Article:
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Early Chinese New Year threatens further transpacific supply chain disruption

2023 Spring Festival celebrations and factory closures will extend annual manufacturing shutdowns in China
Container ships loading at Port of Vancouver container cargo terminal

The early start to 2023’s Chinese New Year and its extended factory shutdowns could deepen the transpacific container cargo market downturn that began in 2022’s second half.

Container traffic on the China to West Coast North America route had already dropped significantly late last year as recession fears and inflation spikes hit consumer finances hard.

According to a November report from John McCown, a New York-based container shipping industry analyst, the 10 largest ports in the United States recorded a 17.5 per cent decrease in inbound container volume compared with the same month in 2021. West Coast ports led that decline with a 26 per cent drop, which McCown estimated was “the biggest decline ever for the West Coast.”

Traffic to Canada’s West Coast ports was also down.

The factors contributing to that decline range far and wide. Inflation is a top contender, but there is also ongoing uncertainty over potential supply chain labour disruptions in the United States and 2022’s inventory glut resulting from pandemic-induced supply chain dysfunction.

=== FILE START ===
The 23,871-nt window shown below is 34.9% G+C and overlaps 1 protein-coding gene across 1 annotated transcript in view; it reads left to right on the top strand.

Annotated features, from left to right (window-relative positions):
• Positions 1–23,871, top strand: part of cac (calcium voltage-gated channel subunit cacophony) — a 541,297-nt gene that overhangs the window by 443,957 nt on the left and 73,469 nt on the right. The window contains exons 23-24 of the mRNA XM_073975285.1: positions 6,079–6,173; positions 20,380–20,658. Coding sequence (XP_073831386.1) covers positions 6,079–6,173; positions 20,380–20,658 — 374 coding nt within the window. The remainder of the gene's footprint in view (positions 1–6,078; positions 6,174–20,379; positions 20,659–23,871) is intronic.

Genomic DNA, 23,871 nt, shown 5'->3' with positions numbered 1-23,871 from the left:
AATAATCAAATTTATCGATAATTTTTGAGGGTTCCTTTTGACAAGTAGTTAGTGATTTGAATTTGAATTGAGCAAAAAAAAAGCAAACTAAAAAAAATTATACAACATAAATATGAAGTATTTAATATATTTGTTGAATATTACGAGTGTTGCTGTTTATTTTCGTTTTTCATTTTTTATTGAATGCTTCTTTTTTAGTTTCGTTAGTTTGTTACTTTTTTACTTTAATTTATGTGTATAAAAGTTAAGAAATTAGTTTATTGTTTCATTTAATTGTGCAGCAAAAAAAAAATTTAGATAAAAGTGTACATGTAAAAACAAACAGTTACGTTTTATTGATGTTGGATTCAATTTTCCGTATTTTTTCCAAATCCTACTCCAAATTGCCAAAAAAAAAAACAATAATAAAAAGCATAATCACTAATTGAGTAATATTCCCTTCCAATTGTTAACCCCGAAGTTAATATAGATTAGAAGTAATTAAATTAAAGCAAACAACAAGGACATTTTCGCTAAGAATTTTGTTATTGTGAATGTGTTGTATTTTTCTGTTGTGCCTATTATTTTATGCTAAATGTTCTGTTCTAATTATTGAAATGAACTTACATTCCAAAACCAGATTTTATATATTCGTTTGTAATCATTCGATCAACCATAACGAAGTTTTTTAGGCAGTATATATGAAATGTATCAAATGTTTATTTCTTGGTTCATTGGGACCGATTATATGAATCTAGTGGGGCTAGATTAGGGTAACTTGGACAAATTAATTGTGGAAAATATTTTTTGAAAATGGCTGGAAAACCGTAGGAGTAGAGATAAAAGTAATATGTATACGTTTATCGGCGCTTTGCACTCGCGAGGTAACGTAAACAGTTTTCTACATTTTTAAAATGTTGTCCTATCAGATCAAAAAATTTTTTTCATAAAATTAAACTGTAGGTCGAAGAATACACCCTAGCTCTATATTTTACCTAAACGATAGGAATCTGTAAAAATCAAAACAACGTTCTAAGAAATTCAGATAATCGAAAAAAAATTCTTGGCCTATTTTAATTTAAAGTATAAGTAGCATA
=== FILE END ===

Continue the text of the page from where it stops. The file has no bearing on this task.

The timing of 2023’s Chinese New Year further complicates transpacific trade.

Coinciding with the lunar calendar and the arrival of the new moon, it falls on different dates between January 21 and February 21 each year.

This year it is January 22; last year it was February 1.

The new year’s early arrival could extend annual celebrations and factory shutdowns in China, where the Chinese Communist Party’s (CCP) rigid zero-COVID policy had already disrupted factory production and global cargo flow before the CCP’s hardline pandemic strategy was loosened late last year. An earlier start to the new year break means an earlier shutdown of factories, which typically close for between two and four weeks. A rapid rise in COVID-19 cases in China could further delay the reopening of factories and stall their return to full production.

So, how will a Lunar New Year break that will extend from Jan. 22 until Feb. 6 complicate transpacific supply chain operations?

“There are added and new complexities ahead coupled with Chinese New Year, where at one end we see China coping with the COVID infections, and on the other end we see a continued dip in demand," said Christian Roeloffs, cofounder and CEO, Container xChange, an online container logistics platform based in Germany. "We cannot see Chinese New Year in isolation but in combination with all these challenges. The biggest concern is the reduced production and port capacity due to the infections in China. Also, the rates are low, capacity management is still top priority for carriers and blank sailings are prominent. Amidst this, in the coming weeks, we do foresee prolonged factory closures and bearish market conditions.”

In a Container x-Change survey of 2,300 global supply chain professionals conducted in the leadup to the Chinese New Year, 73 per cent of respondents said they expect further shipping disruption resulting from this year's event compared with 66 per cent last year.